CMCQ-23 0.029 0.074 0.05 negative
CMCQ-24 0.036 0.041 0.04 negative
CMCQ-25 0.043 0.038 0.04 negative
CMCQ-26 0.028 0.032 0.03 negative
CMCQ-27 0.035 0.043 0.04 negative
CMCQ-28 0.041 0.044 0.04 negative
CMCQ-29 0.04 0.039 0.04 negative
CMCQ-30 0.04 0.056 0.05 negative
CMCQ-31 0.037 0.038 0.04 negative
CMCQ-32 0.037 0.049 0.04 negative
CMCQ-33 0.053 0.036 0.04 negative
CMCQ-34 0.036 0.034 0.04 negative
CMCQ-35 0.038 0.037 0.04 negative
CMCQ-36 0.127 0.047 0.09 negative
CMCQ-37 0.036 0.036 0.04 negative
CMCQ-38 0.039 0.034 0.04 negative
CMCQ-39 0.04 0.041 0.04 negative
CMCQ-40 0.047 0.086 0.07 negative
CMCQ-41 0.058 0.056 0.06 negative
CMCQ-42 0.04 0.035 0.04 negative
CMCQ-43 0.036 0.043 0.04 negative

a Not applicable.

Table 4
Processing data for quids utilized in secretory IgA (sIgA) testing
Sample ID Provenience Level Weight (g) Rehydration color
CMCQ-3 B2 6–12 1.98 black
CMCQ-5 B3 0–4 2.38 black
CMCQ-13 B3 20–24 1.81 brownish-red
CMCQ-16 B4 8–12 1.55 dark brown
CMCQ-21 B4 20–24 1.57 amber
CMCQ-24 B4 24–28 1.49 dark brown
CMCQ-29 C1 8–12 2.24 black
CMCQ-35 C2 16–32 1.26 dark brown
CMCQ-37 D1 4–8 0.58 medium brown
CMCQ-39 D1 12–16 1.4 light brown
CMCQ-43 D2 12–16 2.33 light brown
CMCQ-46 B2 0–6 0.53 black
CMCQ-47 B2 6–12 0.46 light brown
CMCQ-48 B3 4–8 0.59 light brown
CMCQ-49 B3 12–16 0.76 medium brown
CMCQ-50 B3 16–20 1.05 amber; opaque
CMCQ-51 B3 20–24 1.13 light brown
CMCQ-52 B4 16–20 1.71 amber
CMCQ-53 B4 24–28 0.87 yellow-gray
CMCQ-54 C2 0–4 0.71 black
CMCQ-55 D2 0–12 0.37 light brown
CMCQ-56 D2 12–16 0.15 light brown
Table 5
Optical density (OD) values for sIgA testing of undiluted quid samples
Sample ID OD value #1 OD value #2 Average OD Designation
Control 1 0.272 n/aa n/a n/a
Control 2 0.852 n/a n/a n/a
Standard 0 0.064 n/a n/a n/a
Standard 22.2 0.209 n/a n/a n/a
Standard 66.6 0.256 n/a n/a n/a
Standard 200 0.54 n/a n/a n/a
Standard 600 1.157 n/a n/a n/a
0.5 % TSP 0.161 n/a n/a n/a
CMCQ-3 0.081 0.05 0.0655 negative
CMCQ-5 0.06 0.055 0.0575 negative
CMCQ-13 0.068 0.06 0.064 negative
CMCQ-16 0.054 0.191 0.1225 negative
CMCQ-21 0.135 0.059 0.097 negative
CMCQ-24 0.101 0.073 0.087 negative
CMCQ-29 0.104 0.076 0.09 negative
CMCQ-35 0.067 0.063 0.065 negative
CMCQ-37 0.051 0.076 0.0635 negative
CMCQ-39 0.055 0.061 0.058 negative
CMCQ-43 0.053 0.102 0.0775 negative
CMCQ-46 0.064 0.066 0.065 negative
CMCQ-47 0.057 0.057 0.057 negative
CMCQ-48 0.135 0.07 0.1025 negative
CMCQ-49 0.059 0.121 0.09 negative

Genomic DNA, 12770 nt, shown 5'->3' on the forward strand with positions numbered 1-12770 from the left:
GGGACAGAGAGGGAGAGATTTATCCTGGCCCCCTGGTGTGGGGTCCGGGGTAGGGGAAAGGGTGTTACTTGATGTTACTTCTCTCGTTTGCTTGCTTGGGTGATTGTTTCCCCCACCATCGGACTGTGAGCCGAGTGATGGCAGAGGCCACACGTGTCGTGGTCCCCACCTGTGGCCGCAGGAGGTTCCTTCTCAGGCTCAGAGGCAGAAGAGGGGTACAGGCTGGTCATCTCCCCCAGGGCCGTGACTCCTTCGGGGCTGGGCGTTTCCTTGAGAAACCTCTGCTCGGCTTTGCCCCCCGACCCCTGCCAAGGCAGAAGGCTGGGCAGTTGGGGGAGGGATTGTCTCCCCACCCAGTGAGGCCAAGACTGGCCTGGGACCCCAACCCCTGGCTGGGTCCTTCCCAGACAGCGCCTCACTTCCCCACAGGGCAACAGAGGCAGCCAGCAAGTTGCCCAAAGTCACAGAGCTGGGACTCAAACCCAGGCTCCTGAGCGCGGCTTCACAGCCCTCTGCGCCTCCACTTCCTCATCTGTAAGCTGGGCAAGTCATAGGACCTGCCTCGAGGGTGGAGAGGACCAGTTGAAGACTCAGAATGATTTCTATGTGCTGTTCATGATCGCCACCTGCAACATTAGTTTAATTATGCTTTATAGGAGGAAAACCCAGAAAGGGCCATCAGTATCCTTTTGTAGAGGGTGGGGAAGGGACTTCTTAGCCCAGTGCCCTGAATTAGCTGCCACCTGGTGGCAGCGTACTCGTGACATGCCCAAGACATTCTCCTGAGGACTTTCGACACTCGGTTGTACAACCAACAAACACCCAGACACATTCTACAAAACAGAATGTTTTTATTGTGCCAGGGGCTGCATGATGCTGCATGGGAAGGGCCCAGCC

CMCQ-50 0.043 0.066 0.0545 negative
CMCQ-51 0.087 0.113 0.1 negative
CMCQ-52 0.1 0.059 0.0795 negative
CMCQ-53 0.059 0.065 0.062 negative
CMCQ-54 0.056 0.112 0.084 negative
CMCQ-55 0.083 0.065 0.074 negative
CMCQ-56 0.109 0.099 0.104 negative

a Not applicable.

Table 6
Optical density (OD) values for sIgA testing of diluted quid samples
Sample ID OD value #1 OD value #2 Average OD Designation
Control 1 0.272 n/aa n/a n/a
Control 2 0.852 n/a n/a n/a
Standard 0 0.064 n/a n/a n/a
Standard 22.2 0.209 n/a n/a n/a
Standard 66.6 0.256 n/a n/a n/a
Standard 200 0.54 n/a n/a n/a
Standard 600 1.157 n/a n/a n/a
0.5 % TSP 0.161 n/a n/a n/a
CMCQ-3 0.123 0.113 0.118 negative
CMCQ-5 0.06 0.055 0.0575 negative
CMCQ-13 0.051 0.157 0.104 negative
CMCQ-16 0.083 0.132 0.1075 negative
CMCQ-21 0.066 0.097 0.0815 negative
CMCQ-24 0.079 0.127 0.103 negative
CMCQ-29 0.123 0.057 0.09 negative
CMCQ-35 0.083 0.238 0.1605 negative
CMCQ-37 0.111 0.128 0.1195 negative
CMCQ-39 0.082 0.096 0.089 negative
CMCQ-43 0.067 0.085 0.076 negative
CMCQ-46 0.108 0.111 0.1095 negative
CMCQ-47 0.095 0.072 0.0835 negative
CMCQ-48 0.062 0.057 0.0595 negative
CMCQ-49 0.134 0.064 0.099 negative
CMCQ-50 0.055 0.034 0.0445 negative
CMCQ-51 0.103 0.039 0.071 negative
CMCQ-52 0.09 0.046 0.068 negative
CMCQ-53 0.06 0.038 0.049 negative
CMCQ-54 0.185 0.084 0.1345 negative
CMCQ-55 0.061 0.043 0.052 negative
CMCQ-56 0.07 0.073 0.0715 negative

a Not applicable.

Table 7
Optical density (OD) values for sIgA testing of undiluted quid samples
Sample ID Undiluted samples (average OD) Diluted samples (average OD) Higher OD
CMCQ-3 0.0655 0.118 diluted
CMCQ-5 0.0575 0.0575 same
CMCQ-13 0.064 0.104 diluted
CMCQ-16 0.1225 0.1075 undiluted
CMCQ-21 0.097 0.0815 undiluted
CMCQ-24 0.087 0.103 diluted
CMCQ-29 0.09 0.09 same
CMCQ-35 0.065 0.1605 diluted
CMCQ-37 0.0635 0.1195 diluted
CMCQ-39 0.058 0.089 diluted
CMCQ-43 0.0775 0.076 undiluted
CMCQ-46 0.065 0.1095 diluted
CMCQ-47 0.057 0.0835 diluted
CMCQ-48 0.1025 0.0595 undiluted
CMCQ-49 0.09 0.099 same
CMCQ-50 0.0545 0.0445 undiluted
CMCQ-51 0.1 0.071 undiluted
CMCQ-52 0.0795 0.068 undiluted
CMCQ-53 0.062 0.049 undiluted
CMCQ-54 0.084 0.1345 diluted
CMCQ-55 0.074 0.052 undiluted
CMCQ-56 0.104 0.0715 undiluted
PDF Links  PDF Links
PubReader  PubReader
ePub Link  ePub Link
Full text via DOI  Full text via DOI
Download Citation  Download Citation
CrossRef TDM  CrossRef TDM
Editorial Office
c/o Department of Parasitology and Tropical Medicine
Seoul National University College of Medicine Seoul 110-799, Korea
Tel : +82-2-740-8348   Fax : +82-2-765-6142   E-mail: kjp.editor@gmail.com
About |  Browse Articles |  Current Issue |  For Authors and Reviewers
Copyright © 2015 by The Korean Society for Parasitology and Tropical Medicine. All rights reserved.     powerd by m2community